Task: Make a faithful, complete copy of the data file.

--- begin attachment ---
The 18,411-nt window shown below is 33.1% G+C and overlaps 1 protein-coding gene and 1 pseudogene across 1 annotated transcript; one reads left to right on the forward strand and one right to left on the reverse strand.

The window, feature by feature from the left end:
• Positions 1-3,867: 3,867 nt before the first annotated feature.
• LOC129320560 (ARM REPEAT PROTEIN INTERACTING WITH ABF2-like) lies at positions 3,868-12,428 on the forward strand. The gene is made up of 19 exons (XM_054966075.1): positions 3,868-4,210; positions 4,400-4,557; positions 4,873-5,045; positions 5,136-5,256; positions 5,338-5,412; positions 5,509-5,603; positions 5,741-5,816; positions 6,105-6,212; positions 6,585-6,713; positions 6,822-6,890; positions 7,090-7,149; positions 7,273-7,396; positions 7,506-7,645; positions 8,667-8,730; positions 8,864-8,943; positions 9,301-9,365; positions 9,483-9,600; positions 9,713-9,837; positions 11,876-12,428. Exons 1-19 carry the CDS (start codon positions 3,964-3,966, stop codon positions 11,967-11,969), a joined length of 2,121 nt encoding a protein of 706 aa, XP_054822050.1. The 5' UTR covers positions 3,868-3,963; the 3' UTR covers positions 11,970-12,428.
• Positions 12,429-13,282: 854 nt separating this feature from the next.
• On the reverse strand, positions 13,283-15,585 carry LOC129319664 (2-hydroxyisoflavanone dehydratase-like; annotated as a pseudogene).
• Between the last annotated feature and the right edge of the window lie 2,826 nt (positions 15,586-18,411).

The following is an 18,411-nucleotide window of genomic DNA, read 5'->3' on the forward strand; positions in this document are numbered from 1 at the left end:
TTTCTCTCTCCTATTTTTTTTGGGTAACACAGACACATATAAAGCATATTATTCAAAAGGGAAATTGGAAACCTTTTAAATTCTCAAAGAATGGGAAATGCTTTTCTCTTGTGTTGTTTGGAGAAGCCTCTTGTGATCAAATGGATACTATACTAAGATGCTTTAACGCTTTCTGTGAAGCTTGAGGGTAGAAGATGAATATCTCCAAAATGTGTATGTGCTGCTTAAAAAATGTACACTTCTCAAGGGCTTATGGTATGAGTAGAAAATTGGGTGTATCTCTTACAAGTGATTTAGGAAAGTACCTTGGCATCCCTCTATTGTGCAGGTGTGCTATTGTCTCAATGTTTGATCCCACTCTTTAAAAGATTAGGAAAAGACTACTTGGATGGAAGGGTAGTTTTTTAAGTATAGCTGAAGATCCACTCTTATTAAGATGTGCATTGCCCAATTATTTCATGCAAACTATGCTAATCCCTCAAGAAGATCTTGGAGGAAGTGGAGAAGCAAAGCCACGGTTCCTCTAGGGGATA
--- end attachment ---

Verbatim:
The 18,411-nt window shown below is 33.1% G+C and overlaps 1 protein-coding gene and 1 pseudogene across 1 annotated transcript; one reads left to right on the forward strand and one right to left on the reverse strand.

The window, feature by feature from the left end:
• Positions 1-3,867: 3,867 nt before the first annotated feature.
• LOC129320560 (ARM REPEAT PROTEIN INTERACTING WITH ABF2-like) lies at positions 3,868-12,428 on the forward strand. The gene is made up of 19 exons (XM_054966075.1): positions 3,868-4,210; positions 4,400-4,557; positions 4,873-5,045; positions 5,136-5,256; positions 5,338-5,412; positions 5,509-5,603; positions 5,741-5,816; positions 6,105-6,212; positions 6,585-6,713; positions 6,822-6,890; positions 7,090-7,149; positions 7,273-7,396; positions 7,506-7,645; positions 8,667-8,730; positions 8,864-8,943; positions 9,301-9,365; positions 9,483-9,600; positions 9,713-9,837; positions 11,876-12,428. Exons 1-19 carry the CDS (start codon positions 3,964-3,966, stop codon positions 11,967-11,969), a joined length of 2,121 nt encoding a protein of 706 aa, XP_054822050.1. The 5' UTR covers positions 3,868-3,963; the 3' UTR covers positions 11,970-12,428.
• Positions 12,429-13,282: 854 nt separating this feature from the next.
• On the reverse strand, positions 13,283-15,585 carry LOC129319664 (2-hydroxyisoflavanone dehydratase-like; annotated as a pseudogene).
• Between the last annotated feature and the right edge of the window lie 2,826 nt (positions 15,586-18,411).

The following is an 18,411-nucleotide window of genomic DNA, read 5'->3' on the forward strand; positions in this document are numbered from 1 at the left end:
TTTCTCTCTCCTATTTTTTTTGGGTAACACAGACACATATAAAGCATATTATTCAAAAGGGAAATTGGAAACCTTTTAAATTCTCAAAGAATGGGAAATGCTTTTCTCTTGTGTTGTTTGGAGAAGCCTCTTGTGATCAAATGGATACTATACTAAGATGCTTTAACGCTTTCTGTGAAGCTTGAGGGTAGAAGATGAATATCTCCAAAATGTGTATGTGCTGCTTAAAAAATGTACACTTCTCAAGGGCTTATGGTATGAGTAGAAAATTGGGTGTATCTCTTACAAGTGATTTAGGAAAGTACCTTGGCATCCCTCTATTGTGCAGGTGTGCTATTGTCTCAATGTTTGATCCCACTCTTTAAAAGATTAGGAAAAGACTACTTGGATGGAAGGGTAGTTTTTTAAGTATAGCTGAAGATCCACTCTTATTAAGATGTGCATTGCCCAATTATTTCATGCAAACTATGCTAATCCCTCAAGAAGATCTTGGAGGAAGTGGAGAAGCAAAGCCACGGTTCCTCTAGGGGATA